In an era where data breaches or leaks seem inevitable, business disruptions too frequent and the press all too prone to run away with a salacious story, what can the board of directors do to protect sensitive corporate data? It is all too easy for information to be inadvertently exposed—whether as a result of hacking, a slip of the finger that results in an email being sent to the wrong person, or a disgruntled employee who decides to share confidential information via a text.
So where does the board of directors fit in when it comes to protecting sensitive information?
Confidentiality Among the Board of Directors
Any member of the board of directors has fiduciary responsibilities to the corporation he or she serves. Among this includes the duty of confidentiality—the duty not to speak about board matters to non-board members unless otherwise authorized.
But the board of directors’ legal obligations with regards to confidentiality can easily become confusing. To specify, confidential board information encompasses material, non-public information—the disclosure of which is regulated by federal securities laws and company-wide policies and procedures. It also includes sensitive information from boardroom discussions that occur both inside and outside of formal board meeting setting.
Recognizing the importance of confidentiality and understanding what information should be considered confidential is key to a board functioning effectively. Directors need to be able to feel that they can express their views on corporate matters honestly without having to worry that the information will be leaked or shared with competitors.
Confidential Board Information: The Consequences of Leaks
Confidential, non-public corporation information can generally be placed into three categories: proprietary information that has competitive, commercial value for the company, inside information about the company’s finances, operations, and strategy, and sensitive information about board proceedings and deliberations.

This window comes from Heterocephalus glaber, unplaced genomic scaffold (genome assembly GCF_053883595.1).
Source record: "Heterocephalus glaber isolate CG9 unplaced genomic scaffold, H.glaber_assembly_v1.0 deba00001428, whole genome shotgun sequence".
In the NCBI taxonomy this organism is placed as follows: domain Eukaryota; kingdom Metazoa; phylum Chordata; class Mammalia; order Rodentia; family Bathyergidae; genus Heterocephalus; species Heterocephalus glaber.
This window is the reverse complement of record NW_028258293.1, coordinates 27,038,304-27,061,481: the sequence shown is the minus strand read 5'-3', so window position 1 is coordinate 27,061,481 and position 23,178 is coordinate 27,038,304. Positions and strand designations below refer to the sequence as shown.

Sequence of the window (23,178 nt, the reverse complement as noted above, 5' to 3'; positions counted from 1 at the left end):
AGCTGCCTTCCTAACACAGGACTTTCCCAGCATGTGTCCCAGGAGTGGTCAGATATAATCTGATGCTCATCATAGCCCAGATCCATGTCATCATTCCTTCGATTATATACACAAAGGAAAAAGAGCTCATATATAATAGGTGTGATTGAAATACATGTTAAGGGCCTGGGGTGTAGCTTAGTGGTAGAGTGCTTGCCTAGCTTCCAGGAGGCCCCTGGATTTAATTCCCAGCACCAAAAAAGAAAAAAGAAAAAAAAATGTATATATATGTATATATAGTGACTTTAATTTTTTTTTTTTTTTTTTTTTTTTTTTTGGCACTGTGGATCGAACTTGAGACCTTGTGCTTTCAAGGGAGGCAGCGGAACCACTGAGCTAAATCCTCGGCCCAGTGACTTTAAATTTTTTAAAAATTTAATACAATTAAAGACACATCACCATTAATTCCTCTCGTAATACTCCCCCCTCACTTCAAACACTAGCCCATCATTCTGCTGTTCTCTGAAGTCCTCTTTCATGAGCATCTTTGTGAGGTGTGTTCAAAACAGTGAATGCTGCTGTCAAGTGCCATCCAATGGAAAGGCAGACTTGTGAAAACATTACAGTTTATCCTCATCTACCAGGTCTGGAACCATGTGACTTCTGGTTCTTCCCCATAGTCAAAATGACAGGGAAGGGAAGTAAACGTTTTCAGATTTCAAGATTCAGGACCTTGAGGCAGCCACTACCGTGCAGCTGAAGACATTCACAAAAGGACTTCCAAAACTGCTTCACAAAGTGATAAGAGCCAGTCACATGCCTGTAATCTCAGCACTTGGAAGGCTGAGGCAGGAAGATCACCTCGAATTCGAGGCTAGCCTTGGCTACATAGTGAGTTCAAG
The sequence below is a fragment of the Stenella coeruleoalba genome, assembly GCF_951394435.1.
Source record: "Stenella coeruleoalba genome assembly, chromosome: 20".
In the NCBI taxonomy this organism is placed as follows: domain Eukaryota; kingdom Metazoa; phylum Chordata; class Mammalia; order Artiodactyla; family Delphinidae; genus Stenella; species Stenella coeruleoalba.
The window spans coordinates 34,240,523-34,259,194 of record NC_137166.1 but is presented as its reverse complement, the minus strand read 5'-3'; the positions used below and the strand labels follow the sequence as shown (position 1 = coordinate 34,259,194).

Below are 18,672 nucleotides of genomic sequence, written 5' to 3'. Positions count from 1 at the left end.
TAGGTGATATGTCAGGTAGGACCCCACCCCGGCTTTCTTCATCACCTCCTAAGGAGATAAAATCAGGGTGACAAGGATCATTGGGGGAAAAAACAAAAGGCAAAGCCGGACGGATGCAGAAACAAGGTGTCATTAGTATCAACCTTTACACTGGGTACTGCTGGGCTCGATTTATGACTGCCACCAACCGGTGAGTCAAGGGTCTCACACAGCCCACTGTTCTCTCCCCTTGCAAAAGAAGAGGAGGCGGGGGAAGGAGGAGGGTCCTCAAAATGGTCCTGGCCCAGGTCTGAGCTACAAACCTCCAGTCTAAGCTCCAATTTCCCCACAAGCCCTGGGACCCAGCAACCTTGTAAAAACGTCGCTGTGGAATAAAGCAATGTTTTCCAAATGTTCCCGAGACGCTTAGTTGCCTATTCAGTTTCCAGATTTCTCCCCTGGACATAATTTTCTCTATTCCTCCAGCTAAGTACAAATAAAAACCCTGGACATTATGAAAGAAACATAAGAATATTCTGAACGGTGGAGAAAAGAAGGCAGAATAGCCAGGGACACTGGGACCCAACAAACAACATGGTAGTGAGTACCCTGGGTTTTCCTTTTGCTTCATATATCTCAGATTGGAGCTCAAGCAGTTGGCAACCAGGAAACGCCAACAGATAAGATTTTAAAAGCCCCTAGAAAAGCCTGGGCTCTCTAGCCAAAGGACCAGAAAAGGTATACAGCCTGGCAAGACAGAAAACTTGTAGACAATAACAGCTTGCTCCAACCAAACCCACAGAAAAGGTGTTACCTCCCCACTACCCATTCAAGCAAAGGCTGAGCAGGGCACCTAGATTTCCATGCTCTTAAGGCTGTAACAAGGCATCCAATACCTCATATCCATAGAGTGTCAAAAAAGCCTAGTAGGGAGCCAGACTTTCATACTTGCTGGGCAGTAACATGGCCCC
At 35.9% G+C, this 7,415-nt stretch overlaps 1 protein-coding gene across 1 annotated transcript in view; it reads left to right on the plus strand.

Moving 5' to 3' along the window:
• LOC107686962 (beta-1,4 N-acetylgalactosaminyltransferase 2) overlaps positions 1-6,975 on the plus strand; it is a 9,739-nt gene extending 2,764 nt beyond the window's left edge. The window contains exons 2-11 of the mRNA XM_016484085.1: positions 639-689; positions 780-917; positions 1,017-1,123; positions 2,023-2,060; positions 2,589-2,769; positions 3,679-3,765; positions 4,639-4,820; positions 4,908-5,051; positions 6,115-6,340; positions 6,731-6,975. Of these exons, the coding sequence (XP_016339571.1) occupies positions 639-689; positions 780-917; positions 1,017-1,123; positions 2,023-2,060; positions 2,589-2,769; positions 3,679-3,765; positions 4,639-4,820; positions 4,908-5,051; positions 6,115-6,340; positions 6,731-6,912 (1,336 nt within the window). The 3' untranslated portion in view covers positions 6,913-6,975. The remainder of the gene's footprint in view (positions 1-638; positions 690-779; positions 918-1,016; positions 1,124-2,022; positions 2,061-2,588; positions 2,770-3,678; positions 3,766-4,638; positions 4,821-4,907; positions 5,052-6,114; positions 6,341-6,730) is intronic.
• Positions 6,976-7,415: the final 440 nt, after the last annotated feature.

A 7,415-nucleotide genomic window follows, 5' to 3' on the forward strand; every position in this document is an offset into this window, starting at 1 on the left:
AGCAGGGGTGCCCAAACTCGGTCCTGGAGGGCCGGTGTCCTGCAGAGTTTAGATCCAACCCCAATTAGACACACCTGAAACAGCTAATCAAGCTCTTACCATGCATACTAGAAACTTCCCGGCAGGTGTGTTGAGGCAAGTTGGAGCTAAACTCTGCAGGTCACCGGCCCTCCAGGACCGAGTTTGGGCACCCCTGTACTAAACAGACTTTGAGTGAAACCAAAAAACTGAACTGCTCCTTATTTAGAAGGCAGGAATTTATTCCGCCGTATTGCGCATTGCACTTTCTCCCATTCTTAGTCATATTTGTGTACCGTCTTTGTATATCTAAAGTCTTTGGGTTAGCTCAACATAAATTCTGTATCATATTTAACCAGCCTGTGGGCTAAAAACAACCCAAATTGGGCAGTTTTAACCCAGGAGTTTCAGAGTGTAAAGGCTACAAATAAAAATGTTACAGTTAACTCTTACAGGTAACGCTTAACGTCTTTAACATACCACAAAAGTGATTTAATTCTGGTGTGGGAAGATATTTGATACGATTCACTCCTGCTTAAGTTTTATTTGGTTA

- Proprietary Information:
Sharing proprietary information without authorization can compromise a company’s competitive advantage or commercial success.
- Inside Information:
Unauthorized disclosures of inside information can contribute to illegal inside trading and manipulation of the company’s stock price.
- Sensitive board information:
Directors are often aware of how confidential corporate information is discussed and used within the board. They may be aware of other board members views on corporate executives, strategic initiatives, potential mergers and acquisitions, and competitive and legal threats. Sharing or leaks of such information can be disruptive to the company—especially if the media picks it up and creates a story that may damage the company’s reputation.
The importance of protecting this kind of information means that all companies must have comprehensive confidentiality policies for both employees and the board of directors. Corporate information needs to be well defined and understood by all concerned.
Controlling and Protecting Executive Communications
We live in an age where communication is no longer limited to face-to-face meetings or even phone calls. Information flows through email and text message—but unfortunately those mediums are typically not secure. Yet, members of a board of directors typically need ways to communicate that are not limited to meetings or phone calls.
Secure Messaging platforms like Vaporstream allow members of board of directors to communicate confidential board information without having to worry about it being inadvertently or maliciously leaked. It allows members to communicate quickly, whether to address day-to-day discussions, respond to a disruption or crisis or consider how to respond to a media story to help control the narrative. Communications are always protected, ephemeral and can never be shared, stored or forwarded to unintended recipients.
To learn more about how Vaporstream helps board of directors protect their most important assets, visit us at Vaporstream.com.
Contributor: Kristi Perdue-Hinkle